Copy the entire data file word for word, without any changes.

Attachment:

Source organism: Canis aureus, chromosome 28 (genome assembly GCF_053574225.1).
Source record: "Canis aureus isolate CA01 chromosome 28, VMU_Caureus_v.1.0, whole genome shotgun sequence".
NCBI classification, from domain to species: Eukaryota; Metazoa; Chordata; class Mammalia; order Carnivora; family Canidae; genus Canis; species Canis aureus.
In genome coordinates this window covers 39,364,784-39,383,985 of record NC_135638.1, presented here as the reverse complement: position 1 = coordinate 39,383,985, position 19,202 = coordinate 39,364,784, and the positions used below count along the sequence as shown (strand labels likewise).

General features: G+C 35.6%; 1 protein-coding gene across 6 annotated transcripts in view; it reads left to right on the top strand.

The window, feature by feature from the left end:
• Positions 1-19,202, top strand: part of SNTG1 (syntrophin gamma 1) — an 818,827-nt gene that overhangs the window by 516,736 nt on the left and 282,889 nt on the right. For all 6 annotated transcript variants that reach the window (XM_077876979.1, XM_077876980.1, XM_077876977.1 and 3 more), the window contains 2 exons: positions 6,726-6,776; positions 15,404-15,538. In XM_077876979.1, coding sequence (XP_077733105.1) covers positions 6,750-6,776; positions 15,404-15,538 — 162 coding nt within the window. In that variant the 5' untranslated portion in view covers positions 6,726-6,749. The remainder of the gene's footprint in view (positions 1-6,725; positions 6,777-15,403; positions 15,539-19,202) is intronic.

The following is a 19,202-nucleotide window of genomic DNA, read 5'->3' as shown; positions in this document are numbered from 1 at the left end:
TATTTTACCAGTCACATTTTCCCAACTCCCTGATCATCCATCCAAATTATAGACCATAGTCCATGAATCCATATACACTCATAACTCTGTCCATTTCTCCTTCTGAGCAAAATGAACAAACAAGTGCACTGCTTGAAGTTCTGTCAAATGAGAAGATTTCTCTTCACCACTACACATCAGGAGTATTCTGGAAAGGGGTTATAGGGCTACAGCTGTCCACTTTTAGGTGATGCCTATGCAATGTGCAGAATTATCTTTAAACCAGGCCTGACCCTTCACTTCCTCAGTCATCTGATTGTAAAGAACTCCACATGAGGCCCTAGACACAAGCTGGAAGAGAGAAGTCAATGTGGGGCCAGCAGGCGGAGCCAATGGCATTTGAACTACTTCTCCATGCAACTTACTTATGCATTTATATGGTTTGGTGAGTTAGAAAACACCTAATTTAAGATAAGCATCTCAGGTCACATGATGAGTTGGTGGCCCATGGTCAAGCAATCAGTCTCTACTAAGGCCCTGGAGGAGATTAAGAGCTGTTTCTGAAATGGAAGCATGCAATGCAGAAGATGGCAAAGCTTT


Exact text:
Source organism: Canis aureus, chromosome 28 (genome assembly GCF_053574225.1).
Source record: "Canis aureus isolate CA01 chromosome 28, VMU_Caureus_v.1.0, whole genome shotgun sequence".
NCBI classification, from domain to species: Eukaryota; Metazoa; Chordata; class Mammalia; order Carnivora; family Canidae; genus Canis; species Canis aureus.
In genome coordinates this window covers 39,364,784-39,383,985 of record NC_135638.1, presented here as the reverse complement: position 1 = coordinate 39,383,985, position 19,202 = coordinate 39,364,784, and the positions used below count along the sequence as shown (strand labels likewise).

General features: G+C 35.6%; 1 protein-coding gene across 6 annotated transcripts in view; it reads left to right on the top strand.

The window, feature by feature from the left end:
• Positions 1-19,202, top strand: part of SNTG1 (syntrophin gamma 1) — an 818,827-nt gene that overhangs the window by 516,736 nt on the left and 282,889 nt on the right. For all 6 annotated transcript variants that reach the window (XM_077876979.1, XM_077876980.1, XM_077876977.1 and 3 more), the window contains 2 exons: positions 6,726-6,776; positions 15,404-15,538. In XM_077876979.1, coding sequence (XP_077733105.1) covers positions 6,750-6,776; positions 15,404-15,538 — 162 coding nt within the window. In that variant the 5' untranslated portion in view covers positions 6,726-6,749. The remainder of the gene's footprint in view (positions 1-6,725; positions 6,777-15,403; positions 15,539-19,202) is intronic.

The following is a 19,202-nucleotide window of genomic DNA, read 5'->3' as shown; positions in this document are numbered from 1 at the left end:
TATTTTACCAGTCACATTTTCCCAACTCCCTGATCATCCATCCAAATTATAGACCATAGTCCATGAATCCATATACACTCATAACTCTGTCCATTTCTCCTTCTGAGCAAAATGAACAAACAAGTGCACTGCTTGAAGTTCTGTCAAATGAGAAGATTTCTCTTCACCACTACACATCAGGAGTATTCTGGAAAGGGGTTATAGGGCTACAGCTGTCCACTTTTAGGTGATGCCTATGCAATGTGCAGAATTATCTTTAAACCAGGCCTGACCCTTCACTTCCTCAGTCATCTGATTGTAAAGAACTCCACATGAGGCCCTAGACACAAGCTGGAAGAGAGAAGTCAATGTGGGGCCAGCAGGCGGAGCCAATGGCATTTGAACTACTTCTCCATGCAACTTACTTATGCATTTATATGGTTTGGTGAGTTAGAAAACACCTAATTTAAGATAAGCATCTCAGGTCACATGATGAGTTGGTGGCCCATGGTCAAGCAATCAGTCTCTACTAAGGCCCTGGAGGAGATTAAGAGCTGTTTCTGAAATGGAAGCATGCAATGCAGAAGATGGCAAAGCTTT